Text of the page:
Pls I need your urgent assistance: Email me
I’ve decided there might be some entertainment value to be had in reviewing e-mails from spammers. We all get these 419 scams and promptly ignore them, right? RIGHT??? (Please contact me if you don’t ignore them and you actually think you’re going to get some money out of the deal. There might be some entertainment value in that as well.) So, without further ado, this is the text of an e-mail I received earlier today, broken down with my own comments:
It’s always important to open your scam letter with a friendly greeting. It makes a good impression and puts the recipient at ease. In this case, using a colon instead of the customary comma is symbolic of something the scammer plans to do to the recipient. Nice touch.
With a very desperate need for assistance,I have summoned up courage to contact you since i am presently in Iraq with the 3rd Battalion,29th Field Artillery Regiment,3/4 AAB and found your contact particulars in an Address journal.
How much courage does one summon to contact me??? This guy is in a combat unit for cryin’ out loud. I know I can be intimidating, but traditionally that only applies to iguanas and children under the age of four. A few more weeks of basic training might have done him a world of good.
Now I was all set to tell explain how this alleged soldier’s claimed assignment was completely made up, but it appears that 3rd Battalion, 29th Field Artillery actually makes some kind of sense—at least according to Wikipedia. I’m not sure what 3/4 AAB is, but I’m willing to cut him some slack on that. It sounds official and even if it’s not, I might be willing to overlook it for a cut of $5 million. Here’s a nickel, kid. Add a few more obscure numbers and letters to your ID and the locals will be even more impressed.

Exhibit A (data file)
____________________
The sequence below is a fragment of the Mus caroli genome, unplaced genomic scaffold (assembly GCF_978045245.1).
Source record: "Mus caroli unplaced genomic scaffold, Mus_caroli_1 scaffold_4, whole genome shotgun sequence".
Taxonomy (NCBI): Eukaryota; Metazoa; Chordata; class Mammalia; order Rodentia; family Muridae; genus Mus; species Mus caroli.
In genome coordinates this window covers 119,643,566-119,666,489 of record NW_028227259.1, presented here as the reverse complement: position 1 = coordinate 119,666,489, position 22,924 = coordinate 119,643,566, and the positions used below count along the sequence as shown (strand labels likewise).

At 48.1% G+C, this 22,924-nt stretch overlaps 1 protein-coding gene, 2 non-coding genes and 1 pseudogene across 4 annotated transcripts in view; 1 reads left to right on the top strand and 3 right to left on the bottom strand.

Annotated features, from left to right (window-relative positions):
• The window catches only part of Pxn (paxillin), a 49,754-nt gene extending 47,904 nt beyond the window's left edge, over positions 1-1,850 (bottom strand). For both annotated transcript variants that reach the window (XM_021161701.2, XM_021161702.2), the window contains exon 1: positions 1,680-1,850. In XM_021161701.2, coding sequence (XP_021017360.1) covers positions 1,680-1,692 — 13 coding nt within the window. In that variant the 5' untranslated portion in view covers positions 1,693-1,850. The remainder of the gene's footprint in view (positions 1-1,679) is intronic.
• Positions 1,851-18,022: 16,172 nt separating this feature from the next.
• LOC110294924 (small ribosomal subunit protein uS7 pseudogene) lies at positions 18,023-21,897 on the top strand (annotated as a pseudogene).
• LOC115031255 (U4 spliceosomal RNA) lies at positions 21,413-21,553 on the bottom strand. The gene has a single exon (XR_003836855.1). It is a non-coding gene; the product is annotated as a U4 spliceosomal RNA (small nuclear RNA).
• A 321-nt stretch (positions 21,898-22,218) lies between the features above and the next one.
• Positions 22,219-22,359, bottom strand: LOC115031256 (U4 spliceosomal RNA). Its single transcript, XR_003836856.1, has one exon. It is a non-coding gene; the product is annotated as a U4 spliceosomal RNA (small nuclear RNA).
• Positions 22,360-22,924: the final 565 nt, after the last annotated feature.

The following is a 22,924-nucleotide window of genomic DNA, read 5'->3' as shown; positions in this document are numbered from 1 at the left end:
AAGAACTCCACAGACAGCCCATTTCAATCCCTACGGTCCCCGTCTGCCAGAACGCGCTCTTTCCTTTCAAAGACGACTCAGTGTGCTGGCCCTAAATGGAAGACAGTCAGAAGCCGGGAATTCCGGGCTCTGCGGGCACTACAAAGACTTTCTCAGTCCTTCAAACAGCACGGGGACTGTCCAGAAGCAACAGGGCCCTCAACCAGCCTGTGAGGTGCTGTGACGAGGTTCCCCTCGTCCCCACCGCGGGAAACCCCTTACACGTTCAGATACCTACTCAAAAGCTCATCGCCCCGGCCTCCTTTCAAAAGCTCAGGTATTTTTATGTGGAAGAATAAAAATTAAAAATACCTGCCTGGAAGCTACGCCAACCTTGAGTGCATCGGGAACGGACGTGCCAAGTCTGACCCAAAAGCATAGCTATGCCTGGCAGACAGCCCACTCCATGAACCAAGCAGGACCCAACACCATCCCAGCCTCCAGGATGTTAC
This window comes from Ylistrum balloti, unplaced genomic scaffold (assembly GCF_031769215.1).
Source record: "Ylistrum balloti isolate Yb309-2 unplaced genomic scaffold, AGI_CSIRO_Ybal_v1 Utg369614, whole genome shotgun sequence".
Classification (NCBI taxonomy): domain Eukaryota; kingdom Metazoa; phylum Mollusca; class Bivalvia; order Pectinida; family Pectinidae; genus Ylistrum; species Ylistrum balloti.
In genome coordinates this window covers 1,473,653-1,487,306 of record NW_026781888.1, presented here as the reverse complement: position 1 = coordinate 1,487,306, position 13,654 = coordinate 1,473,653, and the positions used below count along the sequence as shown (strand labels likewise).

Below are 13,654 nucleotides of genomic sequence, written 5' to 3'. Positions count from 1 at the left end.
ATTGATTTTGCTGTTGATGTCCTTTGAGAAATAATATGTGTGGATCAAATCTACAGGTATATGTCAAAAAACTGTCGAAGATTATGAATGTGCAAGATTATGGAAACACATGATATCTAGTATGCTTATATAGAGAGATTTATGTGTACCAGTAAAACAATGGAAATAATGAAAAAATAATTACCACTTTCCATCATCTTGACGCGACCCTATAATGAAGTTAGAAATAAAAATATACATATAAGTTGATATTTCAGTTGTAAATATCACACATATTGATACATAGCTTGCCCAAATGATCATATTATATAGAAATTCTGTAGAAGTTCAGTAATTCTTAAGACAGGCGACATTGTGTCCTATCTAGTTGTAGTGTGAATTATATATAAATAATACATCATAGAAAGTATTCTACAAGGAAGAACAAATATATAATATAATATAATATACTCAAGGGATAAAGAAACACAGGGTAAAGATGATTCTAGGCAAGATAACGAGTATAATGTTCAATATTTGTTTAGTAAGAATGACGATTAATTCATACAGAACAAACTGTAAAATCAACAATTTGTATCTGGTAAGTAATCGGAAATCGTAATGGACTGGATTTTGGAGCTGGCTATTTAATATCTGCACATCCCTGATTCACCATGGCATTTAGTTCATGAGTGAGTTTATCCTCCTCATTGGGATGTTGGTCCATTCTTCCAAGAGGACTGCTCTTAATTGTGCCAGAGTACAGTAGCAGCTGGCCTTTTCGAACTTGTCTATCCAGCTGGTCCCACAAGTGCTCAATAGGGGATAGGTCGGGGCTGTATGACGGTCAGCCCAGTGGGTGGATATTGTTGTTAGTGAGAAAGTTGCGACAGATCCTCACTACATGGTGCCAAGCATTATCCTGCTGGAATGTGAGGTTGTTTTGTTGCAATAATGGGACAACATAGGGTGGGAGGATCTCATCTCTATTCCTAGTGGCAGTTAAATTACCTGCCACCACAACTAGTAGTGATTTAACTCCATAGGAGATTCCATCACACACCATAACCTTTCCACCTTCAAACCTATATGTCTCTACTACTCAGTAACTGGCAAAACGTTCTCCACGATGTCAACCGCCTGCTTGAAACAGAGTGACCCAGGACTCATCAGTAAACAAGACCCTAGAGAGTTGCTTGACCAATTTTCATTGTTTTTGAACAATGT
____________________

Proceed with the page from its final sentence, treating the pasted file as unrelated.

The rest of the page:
I knew putting my “contact particulars” in that Address journal was going to pay off big one day! Here’s a tip for all you young folks who hope to someday make a ton of money off some stranger in another country: always make sure your e-mail address is in the Address journal.
I am seeking your assistance to evacuate the sum of $5,000000.00( Five million US dollars)to you as long as i am assured that it will be safe in your care until I complete my service here in iraq.This is not a stolen money and there are no dangers involved.
Well that’s a relief. Whenever someone tries to give me money, I need to be assured that there are no dangers involved. Some dude tried to give me a quarter for a parking meter once downtown and I ended up in a Panamanian prison for six months. You can’t be too careful.
I’m not too sure about him “evacuating” his money to me though. I don’t think I know him well enough for that, and even if I did, it’s not really my thing. I’d prefer a clean, non-evacuated FedEx envelope stuffed with cash. Please make a note of it.
I await your response.please get back to me through my personal email address below: email@example.com for more details.
It starts to look a little fishy at this point, and not just because “bkofchina.com” doesn’t appear to be a valid address. For one thing, it’s hard to think of a good reason why a GI stationed in Iraq would have a Bank of China e-mail account—even a fake one. For another, the e-mail address on the note I received didn’t come from Andrew Huth at all, it came from “Mr. Mark Monks,” and Mr. Monks’ real e-mail address appears to be firstname.lastname@example.org. Capt. Huth is probably using Mr. Monks’ account (which oddly integrates Capt. Huth’s name) so Capt. Huth’s parents don’t find out he’s sexting.